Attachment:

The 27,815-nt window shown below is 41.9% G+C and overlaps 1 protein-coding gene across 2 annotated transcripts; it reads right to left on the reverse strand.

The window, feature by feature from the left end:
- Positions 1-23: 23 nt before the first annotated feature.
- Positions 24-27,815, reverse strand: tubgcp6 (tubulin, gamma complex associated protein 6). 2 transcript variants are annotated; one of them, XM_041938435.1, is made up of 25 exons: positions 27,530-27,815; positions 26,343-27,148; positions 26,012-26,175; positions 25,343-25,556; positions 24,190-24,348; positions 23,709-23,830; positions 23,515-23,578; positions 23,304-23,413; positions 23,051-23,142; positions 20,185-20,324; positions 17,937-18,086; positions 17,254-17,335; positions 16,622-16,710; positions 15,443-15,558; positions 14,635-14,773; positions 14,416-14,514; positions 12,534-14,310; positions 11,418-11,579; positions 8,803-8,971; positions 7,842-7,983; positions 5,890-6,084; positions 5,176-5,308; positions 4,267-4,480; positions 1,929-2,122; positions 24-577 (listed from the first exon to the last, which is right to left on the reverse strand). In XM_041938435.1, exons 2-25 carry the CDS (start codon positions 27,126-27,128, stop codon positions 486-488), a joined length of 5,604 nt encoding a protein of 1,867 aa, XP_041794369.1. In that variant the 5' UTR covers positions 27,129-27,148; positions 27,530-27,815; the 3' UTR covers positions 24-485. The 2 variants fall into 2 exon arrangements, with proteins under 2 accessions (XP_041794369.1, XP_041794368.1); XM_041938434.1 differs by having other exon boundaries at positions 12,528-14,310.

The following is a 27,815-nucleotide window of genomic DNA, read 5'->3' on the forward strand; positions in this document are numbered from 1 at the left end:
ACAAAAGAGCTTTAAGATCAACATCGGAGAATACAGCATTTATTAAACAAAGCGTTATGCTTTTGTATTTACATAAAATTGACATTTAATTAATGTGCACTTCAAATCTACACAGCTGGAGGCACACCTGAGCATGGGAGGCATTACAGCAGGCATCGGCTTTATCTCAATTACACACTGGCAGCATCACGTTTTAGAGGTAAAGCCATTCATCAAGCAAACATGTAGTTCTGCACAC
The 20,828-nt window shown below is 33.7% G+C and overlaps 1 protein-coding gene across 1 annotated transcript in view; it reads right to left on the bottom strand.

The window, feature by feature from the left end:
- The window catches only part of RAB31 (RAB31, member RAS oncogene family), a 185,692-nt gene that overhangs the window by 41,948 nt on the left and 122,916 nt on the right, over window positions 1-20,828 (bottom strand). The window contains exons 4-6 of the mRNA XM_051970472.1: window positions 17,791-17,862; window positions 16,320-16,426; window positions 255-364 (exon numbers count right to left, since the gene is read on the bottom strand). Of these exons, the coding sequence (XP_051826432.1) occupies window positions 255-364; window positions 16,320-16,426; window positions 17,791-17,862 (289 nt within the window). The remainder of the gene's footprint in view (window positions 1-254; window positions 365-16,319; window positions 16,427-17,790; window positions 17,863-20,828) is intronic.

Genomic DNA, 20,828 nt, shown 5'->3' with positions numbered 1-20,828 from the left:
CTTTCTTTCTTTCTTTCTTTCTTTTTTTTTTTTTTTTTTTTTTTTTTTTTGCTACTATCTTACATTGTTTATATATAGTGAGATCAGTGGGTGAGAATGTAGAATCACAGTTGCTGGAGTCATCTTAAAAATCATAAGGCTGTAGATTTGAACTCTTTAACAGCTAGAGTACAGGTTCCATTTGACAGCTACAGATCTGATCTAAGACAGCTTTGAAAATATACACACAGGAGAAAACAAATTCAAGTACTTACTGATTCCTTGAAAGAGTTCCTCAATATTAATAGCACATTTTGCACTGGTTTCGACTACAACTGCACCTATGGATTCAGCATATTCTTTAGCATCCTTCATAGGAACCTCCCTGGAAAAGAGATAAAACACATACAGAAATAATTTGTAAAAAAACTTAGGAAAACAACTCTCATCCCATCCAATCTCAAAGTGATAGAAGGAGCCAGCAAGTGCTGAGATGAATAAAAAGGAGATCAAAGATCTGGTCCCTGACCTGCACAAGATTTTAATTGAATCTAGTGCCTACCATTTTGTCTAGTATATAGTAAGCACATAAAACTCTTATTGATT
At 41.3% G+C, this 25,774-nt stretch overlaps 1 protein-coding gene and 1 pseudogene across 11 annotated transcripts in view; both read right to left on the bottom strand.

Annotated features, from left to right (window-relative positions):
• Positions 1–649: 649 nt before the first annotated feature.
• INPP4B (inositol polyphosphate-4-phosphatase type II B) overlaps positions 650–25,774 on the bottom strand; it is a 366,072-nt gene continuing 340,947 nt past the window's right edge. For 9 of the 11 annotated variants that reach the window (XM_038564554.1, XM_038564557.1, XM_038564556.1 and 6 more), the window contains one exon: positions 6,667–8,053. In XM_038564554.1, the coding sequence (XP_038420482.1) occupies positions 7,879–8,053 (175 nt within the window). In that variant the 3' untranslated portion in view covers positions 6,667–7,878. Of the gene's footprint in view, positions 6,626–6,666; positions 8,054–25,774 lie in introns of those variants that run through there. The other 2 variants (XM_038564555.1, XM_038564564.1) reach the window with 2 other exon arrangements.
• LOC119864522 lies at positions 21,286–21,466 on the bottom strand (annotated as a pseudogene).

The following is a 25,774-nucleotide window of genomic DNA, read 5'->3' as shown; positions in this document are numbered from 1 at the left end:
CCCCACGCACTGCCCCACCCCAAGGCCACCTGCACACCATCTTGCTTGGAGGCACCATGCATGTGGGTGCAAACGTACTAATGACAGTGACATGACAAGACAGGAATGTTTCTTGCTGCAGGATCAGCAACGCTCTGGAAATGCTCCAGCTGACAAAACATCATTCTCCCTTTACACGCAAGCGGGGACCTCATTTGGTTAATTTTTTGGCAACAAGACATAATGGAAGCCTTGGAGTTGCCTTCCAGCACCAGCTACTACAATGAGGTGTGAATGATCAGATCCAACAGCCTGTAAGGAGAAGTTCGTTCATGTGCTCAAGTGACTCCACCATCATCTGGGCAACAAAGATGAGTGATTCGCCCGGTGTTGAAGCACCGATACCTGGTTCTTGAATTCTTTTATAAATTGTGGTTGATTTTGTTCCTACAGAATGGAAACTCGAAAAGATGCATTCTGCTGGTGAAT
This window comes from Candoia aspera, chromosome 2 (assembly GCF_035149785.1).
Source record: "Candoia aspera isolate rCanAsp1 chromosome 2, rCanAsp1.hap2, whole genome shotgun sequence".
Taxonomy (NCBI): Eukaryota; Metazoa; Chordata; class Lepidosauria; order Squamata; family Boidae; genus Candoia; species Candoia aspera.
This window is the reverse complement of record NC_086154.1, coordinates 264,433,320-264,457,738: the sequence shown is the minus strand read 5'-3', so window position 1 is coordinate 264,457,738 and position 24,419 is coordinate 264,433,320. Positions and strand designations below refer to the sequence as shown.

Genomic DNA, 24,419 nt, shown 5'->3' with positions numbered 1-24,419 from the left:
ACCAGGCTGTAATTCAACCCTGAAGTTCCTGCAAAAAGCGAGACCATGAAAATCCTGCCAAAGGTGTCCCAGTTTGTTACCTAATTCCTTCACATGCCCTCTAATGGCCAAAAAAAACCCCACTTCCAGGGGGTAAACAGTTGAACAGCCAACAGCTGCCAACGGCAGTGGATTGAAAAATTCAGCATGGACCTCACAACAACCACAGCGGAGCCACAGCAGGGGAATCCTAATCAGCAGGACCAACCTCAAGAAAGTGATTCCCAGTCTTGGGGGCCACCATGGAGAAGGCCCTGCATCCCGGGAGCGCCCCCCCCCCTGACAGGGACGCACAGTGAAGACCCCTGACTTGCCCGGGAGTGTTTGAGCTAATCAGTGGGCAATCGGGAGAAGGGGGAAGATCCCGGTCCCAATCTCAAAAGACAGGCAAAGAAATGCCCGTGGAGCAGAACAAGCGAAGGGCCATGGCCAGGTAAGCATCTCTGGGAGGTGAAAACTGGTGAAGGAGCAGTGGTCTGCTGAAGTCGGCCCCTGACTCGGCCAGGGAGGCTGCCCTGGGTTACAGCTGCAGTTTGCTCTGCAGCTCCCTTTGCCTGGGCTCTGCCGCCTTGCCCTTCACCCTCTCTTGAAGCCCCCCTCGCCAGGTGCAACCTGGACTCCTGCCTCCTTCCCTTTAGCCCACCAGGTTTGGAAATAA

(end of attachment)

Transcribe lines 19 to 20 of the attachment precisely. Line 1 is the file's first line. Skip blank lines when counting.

This window comes from Candoia aspera, chromosome 2 (assembly GCF_035149785.1).
Source record: "Candoia aspera isolate rCanAsp1 chromosome 2, rCanAsp1.hap2, whole genome shotgun sequence".